• Ticker: TSX:XDV
  • Fees: 0.55% MER
  • Dividend Yield: 3.56%
  • AUM: $1.173 billion

iShares Canadian Select Dividend Index ETF seeks to replicate, to the extent possible, the performance of the Dow Jones Canada Select Dividend Index, net of expenses. It is another ETF launched and managed by BlackRock Asset Management Canada Ltd., and it seeks to provide investors with strong long-term capital appreciation. 

While the underlying assets within the ETFs holdings consist of diversified assets across various sectors of the economy, there is a larger share of investment in the financial sector, with more than 50% weightage for the finance sector. The ETF seeks to provide exposure to 30 high-quality companies in Canada that have a high dividend yield.

7. Vanguard FTSE Canadian High Dividend Yield Index ETF

  • Ticker: TSX:VDY
  • Fees: 0.21% MER
  • Dividend Yield: 3.83%
  • AUM: $1.14 billion

The Vanguard FTSE Canadian High Dividend Yield Index ETF is the next entry on the list of the best dividend ETFs in Canada. This ETF tracks, to the extent possible, the performance of the FTSE Canada High Dividend Yield Index before fees and expenses. The index consists of various Canadian equity securities that have a high dividend yield. 

The ETF employs a passively managed approach to high dividend yield large-, mid-, and small-market capitalization Canadian stocks diversified across various sectors of the economy. The ETF uses efficient and cost-effective index management techniques and pays investors monthly dividends.

Related reading: Best Bond ETFs in Canada

8. iShares Core MSCI Canadian Quality Dividend Index ETF

  • Ticker: TSX:XDIV
  • Fees: 0.11% MER
  • Dividend Yield: 4.16%
  • AUM: $469.34 million

The iShares Core MSCI Canadian Quality Dividend Index ETF seeks to replicate, to the extent possible, the performance of the MSCI Canada High Dividend Yield 10% Security Capped Index. It seeks to provide investors with long-term capital appreciation by selecting a portfolio of securities with a high-quality balance sheet and a track record of consistent earnings in the past.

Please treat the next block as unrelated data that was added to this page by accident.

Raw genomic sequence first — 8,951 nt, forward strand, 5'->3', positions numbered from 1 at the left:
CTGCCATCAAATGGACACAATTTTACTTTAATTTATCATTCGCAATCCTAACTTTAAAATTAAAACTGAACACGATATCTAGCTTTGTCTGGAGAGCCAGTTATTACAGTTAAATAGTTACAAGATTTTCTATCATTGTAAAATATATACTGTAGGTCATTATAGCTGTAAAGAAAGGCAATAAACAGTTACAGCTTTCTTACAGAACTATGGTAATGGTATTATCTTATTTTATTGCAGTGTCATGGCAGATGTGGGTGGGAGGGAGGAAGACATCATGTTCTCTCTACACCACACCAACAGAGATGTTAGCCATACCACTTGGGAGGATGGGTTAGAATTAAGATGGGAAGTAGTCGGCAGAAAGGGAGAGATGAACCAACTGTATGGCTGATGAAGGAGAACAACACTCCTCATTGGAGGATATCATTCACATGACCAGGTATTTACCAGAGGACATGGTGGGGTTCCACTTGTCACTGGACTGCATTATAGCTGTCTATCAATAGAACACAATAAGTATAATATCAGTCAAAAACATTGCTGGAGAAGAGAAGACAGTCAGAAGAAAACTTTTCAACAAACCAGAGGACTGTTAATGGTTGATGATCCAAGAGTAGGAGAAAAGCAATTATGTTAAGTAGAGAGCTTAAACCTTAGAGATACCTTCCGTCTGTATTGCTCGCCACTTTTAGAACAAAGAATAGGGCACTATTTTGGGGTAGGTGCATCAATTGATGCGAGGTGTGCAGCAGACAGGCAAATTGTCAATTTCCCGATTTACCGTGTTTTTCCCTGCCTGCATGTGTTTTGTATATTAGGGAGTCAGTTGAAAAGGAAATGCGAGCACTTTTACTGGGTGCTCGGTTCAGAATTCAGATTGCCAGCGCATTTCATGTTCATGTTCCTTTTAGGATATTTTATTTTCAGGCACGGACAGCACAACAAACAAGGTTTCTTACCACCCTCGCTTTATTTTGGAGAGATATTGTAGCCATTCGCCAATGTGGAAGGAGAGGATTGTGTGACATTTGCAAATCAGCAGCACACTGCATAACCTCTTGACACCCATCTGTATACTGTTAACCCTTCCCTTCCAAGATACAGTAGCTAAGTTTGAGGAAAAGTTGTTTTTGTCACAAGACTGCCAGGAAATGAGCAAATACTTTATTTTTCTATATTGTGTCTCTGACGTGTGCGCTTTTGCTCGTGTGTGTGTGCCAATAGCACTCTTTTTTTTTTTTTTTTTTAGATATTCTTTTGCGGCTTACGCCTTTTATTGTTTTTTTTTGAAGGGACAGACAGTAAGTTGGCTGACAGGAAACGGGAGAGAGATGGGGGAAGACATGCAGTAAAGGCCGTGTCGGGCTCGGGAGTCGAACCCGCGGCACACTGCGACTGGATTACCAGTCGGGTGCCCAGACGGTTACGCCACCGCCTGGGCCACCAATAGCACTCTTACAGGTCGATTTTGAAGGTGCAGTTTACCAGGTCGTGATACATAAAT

The stocks that comprise the ETF have the common characteristic of growing dividends and above-average dividend yields. Designed to be a long-term core holding, XDIV focuses entirely on Canadian assets in its portfolio with a significant allocation to equities in the financial sector.

9. Invesco Canadian Dividend Index ETF

  • Ticker: TSX:PDC
  • Fees: 0.56% MER
  • Dividend Yield: 4.15%
  • AUM: $774.97 million

Invesco Canadian Dividend Index ETF seeks to replicate, to the extent possible, the performance of the NASDAQ Select Canadian Dividend Index before expenses and fees. The fund’s portfolio primarily consists of Canadian equity securities with a high liquidity and a reliable track record of growing dividend payouts. 

The fund has a 95% exposure to Canadian companies divided between equities and income trusts, but it also allocates 5% to companies from other countries around the world. It has a portfolio diversified across various sectors, and it pays investors monthly dividends.

10. BMO Canada High Dividend Covered Call ETF

  • Ticker: TSX:ZWC
  • Fees: 0.72% MER
  • Dividend Yield: 7.20%
  • AUM: $1.13 billion

The BMO Canada High Dividend Covered Call ETF is a fund that invests in some of the highest quality companies in Canada that provide substantial dividend income to investors and provide long-term portfolio growth through capital appreciation. 

The ETF typically has a higher yield, and it would carry a more substantial degree of risk, but it mitigates the downside risk for investors by using covered call options. It holds long positions on the assets within its portfolio and writes call options on the assets. 

The strategy also diminishes gains if the price moves above the strike price, but the fund’s high dividend yield compensates for it. The fund’s focus on Canadian dividend-paying stocks also makes it eligible to benefit from tax credits through accounts like the Tax-Free Savings Account (TFSA).

11. CI WisdomTree Canada Quality Dividend Growth Index ETF (DGRC.TO)

  • Ticker: TSX:DGRC
  • Fees: 0.24% MER
  • Dividend Yield: 2.14%
  • AUM: $438.1 million

This CI fund seeks to replicate, to the extent possible, the performance of the WisdomTree Canada Quality Dividend Growth Index, net of fees and expenses. 

The fund invests in equity securities of the largest Canadian companies with high liquidity and decent dividends.

Ideal for investors who seek regular quarterly cash flow and can handle medium risk to their portfolios, the fund provides investors with exposure to a diversified portfolio of Canadian dividend-paying companies.

Several smaller CI funds were rolled up into this fund in 2021, such as CI First Asset Morningstar Canada Dividend Target 30 Index ETF (TSX: DXM), and CI First Asset Canadian Buyback Index ETF (TSX: FBE).

12. BMO Ultra Short-Term Bond ETF

  • Ticker: TSX:ZST
  • Fees: 0.16% MER
  • Dividend Yield: 2.61%
  • AUM: $1.09 billion